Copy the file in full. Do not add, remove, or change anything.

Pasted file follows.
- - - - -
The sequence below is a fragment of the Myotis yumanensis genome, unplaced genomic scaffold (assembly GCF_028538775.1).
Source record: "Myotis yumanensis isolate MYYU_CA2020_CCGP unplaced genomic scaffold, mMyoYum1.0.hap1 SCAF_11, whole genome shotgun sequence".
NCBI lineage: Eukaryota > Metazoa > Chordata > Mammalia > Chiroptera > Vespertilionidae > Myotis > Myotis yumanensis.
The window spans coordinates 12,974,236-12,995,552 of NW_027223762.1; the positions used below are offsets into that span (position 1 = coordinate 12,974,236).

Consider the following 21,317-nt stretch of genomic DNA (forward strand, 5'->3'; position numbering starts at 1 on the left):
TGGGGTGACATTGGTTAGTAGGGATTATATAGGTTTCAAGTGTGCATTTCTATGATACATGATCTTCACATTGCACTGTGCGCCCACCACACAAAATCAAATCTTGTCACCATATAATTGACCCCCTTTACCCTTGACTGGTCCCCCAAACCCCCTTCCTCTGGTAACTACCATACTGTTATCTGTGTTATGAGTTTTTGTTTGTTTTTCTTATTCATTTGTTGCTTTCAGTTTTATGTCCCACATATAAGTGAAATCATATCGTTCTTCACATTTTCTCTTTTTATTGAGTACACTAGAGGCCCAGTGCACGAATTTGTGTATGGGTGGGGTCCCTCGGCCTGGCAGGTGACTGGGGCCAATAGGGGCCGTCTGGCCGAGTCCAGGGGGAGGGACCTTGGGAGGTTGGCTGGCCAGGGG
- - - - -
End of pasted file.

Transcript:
The sequence below is a fragment of the Myotis yumanensis genome, unplaced genomic scaffold (assembly GCF_028538775.1).
Source record: "Myotis yumanensis isolate MYYU_CA2020_CCGP unplaced genomic scaffold, mMyoYum1.0.hap1 SCAF_11, whole genome shotgun sequence".
NCBI lineage: Eukaryota > Metazoa > Chordata > Mammalia > Chiroptera > Vespertilionidae > Myotis > Myotis yumanensis.
The window spans coordinates 12,974,236-12,995,552 of NW_027223762.1; the positions used below are offsets into that span (position 1 = coordinate 12,974,236).

Consider the following 21,317-nt stretch of genomic DNA (forward strand, 5'->3'; position numbering starts at 1 on the left):
TGGGGTGACATTGGTTAGTAGGGATTATATAGGTTTCAAGTGTGCATTTCTATGATACATGATCTTCACATTGCACTGTGCGCCCACCACACAAAATCAAATCTTGTCACCATATAATTGACCCCCTTTACCCTTGACTGGTCCCCCAAACCCCCTTCCTCTGGTAACTACCATACTGTTATCTGTGTTATGAGTTTTTGTTTGTTTTTCTTATTCATTTGTTGCTTTCAGTTTTATGTCCCACATATAAGTGAAATCATATCGTTCTTCACATTTTCTCTTTTTATTGAGTACACTAGAGGCCCAGTGCACGAATTTGTGTATGGGTGGGGTCCCTCGGCCTGGCAGGTGACTGGGGCCAATAGGGGCCGTCTGGCCGAGTCCAGGGGGAGGGACCTTGGGAGGTTGGCTGGCCAGGGG